Are People Who Swear More Honest?
Whether your a sailor on the open seas or a parent frustrated with a stubborn child, you’ve probably used an expletive or two.
We swear. For different reasons, in different situations. And some of us do it more often than others.
People might say that it’s a lazy way to express yourself or completely unnecessary. But new research has found that it might actually be a good thing.
The study, published in Social Psychology and Personality Science, found that profanity has surprisingly been linked to higher levels of honesty.
Settling the Honesty Debate
Not everyone is okay with swearing. While some may see it as a sign of a rough or unethical character, others see it as a sign of someone who is more genuine.
The best way to settle a debate, is with evidence. So a few psychologists decided to do just that. From their study they explain:
We set out to provide an empirical answer to competing views regarding the relationship between profanity and honesty.
Curious to which side of the debate won out in their paper? Their conclusion:
In three studies, at both the individual and society level, we found that a higher rate of profanity use was associated with more honesty.
How Psychologists Found Honesty In Swearing
The researchers wanted to study profanity from two different levels. Both from an individual and societal perspective.
To start, they interviewed over 270 people in their lab with a series of questions. To both evaluate their level of truthfulness, and also inquire as to why they swore. They also performed a linguistic analysis of over 73,000 people and their social interaction on Facebook. Finally, they used that data and measured it against an integrity index for each state.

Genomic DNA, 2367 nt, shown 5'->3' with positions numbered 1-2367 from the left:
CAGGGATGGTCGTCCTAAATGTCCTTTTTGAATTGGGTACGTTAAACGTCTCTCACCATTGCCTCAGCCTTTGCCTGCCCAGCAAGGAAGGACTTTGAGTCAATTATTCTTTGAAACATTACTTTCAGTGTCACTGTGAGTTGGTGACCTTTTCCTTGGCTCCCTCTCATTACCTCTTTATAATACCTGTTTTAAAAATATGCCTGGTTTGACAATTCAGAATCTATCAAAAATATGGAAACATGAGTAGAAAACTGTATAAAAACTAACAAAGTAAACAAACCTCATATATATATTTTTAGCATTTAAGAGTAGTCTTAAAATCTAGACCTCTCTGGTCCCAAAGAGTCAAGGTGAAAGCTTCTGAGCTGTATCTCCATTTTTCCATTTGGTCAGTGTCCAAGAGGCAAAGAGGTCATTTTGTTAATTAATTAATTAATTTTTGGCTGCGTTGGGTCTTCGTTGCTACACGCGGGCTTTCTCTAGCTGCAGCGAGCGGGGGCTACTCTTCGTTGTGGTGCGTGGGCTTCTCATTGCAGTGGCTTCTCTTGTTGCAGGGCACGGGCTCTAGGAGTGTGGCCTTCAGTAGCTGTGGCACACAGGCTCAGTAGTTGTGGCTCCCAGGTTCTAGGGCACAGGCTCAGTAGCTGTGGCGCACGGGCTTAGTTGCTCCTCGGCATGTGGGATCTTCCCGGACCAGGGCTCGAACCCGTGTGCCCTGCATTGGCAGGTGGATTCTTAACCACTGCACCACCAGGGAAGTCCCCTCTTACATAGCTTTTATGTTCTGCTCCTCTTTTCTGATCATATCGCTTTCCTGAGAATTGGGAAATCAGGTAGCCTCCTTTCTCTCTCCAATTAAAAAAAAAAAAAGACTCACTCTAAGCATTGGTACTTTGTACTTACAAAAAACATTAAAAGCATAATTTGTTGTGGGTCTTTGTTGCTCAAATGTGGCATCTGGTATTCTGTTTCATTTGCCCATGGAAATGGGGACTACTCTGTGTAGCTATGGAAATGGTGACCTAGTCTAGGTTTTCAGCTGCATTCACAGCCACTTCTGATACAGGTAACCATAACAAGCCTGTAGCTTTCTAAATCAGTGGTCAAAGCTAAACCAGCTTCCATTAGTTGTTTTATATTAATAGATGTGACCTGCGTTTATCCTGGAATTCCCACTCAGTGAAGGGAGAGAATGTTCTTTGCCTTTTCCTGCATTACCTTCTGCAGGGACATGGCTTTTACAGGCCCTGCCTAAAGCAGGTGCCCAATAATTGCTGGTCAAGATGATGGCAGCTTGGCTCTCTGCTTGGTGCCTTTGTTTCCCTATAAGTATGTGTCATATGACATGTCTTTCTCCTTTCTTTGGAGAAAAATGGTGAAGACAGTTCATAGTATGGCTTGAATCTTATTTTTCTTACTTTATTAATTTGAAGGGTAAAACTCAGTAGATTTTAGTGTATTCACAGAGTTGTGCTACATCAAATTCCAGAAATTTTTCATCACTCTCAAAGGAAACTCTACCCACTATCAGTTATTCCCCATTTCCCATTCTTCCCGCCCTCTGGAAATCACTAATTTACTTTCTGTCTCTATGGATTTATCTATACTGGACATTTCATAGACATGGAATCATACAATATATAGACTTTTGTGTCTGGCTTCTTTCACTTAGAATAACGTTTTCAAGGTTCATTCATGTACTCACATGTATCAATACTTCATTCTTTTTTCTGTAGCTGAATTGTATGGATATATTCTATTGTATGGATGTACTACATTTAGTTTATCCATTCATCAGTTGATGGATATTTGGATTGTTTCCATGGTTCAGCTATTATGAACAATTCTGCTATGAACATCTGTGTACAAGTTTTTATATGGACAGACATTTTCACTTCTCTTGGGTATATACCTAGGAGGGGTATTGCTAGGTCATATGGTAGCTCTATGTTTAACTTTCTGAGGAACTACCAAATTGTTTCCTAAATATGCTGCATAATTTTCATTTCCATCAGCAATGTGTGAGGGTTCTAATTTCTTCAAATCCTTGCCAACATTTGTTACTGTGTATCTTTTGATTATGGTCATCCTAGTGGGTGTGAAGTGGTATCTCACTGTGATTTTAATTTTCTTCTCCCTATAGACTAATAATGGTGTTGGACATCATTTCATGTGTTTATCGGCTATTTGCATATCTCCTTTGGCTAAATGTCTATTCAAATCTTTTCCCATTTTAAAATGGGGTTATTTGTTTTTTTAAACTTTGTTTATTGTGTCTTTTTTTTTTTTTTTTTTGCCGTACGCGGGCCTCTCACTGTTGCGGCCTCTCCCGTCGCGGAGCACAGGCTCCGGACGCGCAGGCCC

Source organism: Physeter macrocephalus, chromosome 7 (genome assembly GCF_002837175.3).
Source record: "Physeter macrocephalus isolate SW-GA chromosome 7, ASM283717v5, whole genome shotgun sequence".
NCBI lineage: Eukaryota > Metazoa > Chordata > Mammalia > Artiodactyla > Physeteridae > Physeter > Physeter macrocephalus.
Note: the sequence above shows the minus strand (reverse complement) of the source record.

Most people revealed that they used swearing as a way to express negative emotions and their genuine self. To be honest about their feelings, not insult or intimidate. But the researchers also found that swearing differs from region to region. For example, people from states in the northeast (like Connecticut and Delaware) used profanity more than southern states (like Tennessee and South Carolina).
Looking over the data, the experts said each study showed the same thing:
The consistent findings across the studies suggest that the positive relation between profanity and honesty is robust, and that the relationship found at the individual level indeed translates to the society level.
Why Are People Who Swear More Honest?
The psychologists believe the study shows that the association between swearing and honesty comes down to what you filter out when you communicate with others.
Meaning that those who swear are less likely to filter their language (obviously). It also means they won’t sugar coat their point of view.
And people who don’t swear are more careful about what they say. They are also more likely to say what you want to hear.
In short, people who swear do it to express authenticity, to say what they actually think. They won’t water down their opinion, or their language.
Day to Day Honesty
It should be noted that the study only focused on day to day truthfulness. Not the high stakes types of honesty where lying has larger consequences.
So don’t assume that because someone swears a lot that they’re the most honest person you’ve ever met. They are still capable of being highly unethical.
But on a normal day, in normal siutations, if someone says you look f!%@# good today, you can bet that’s how they honestly feel.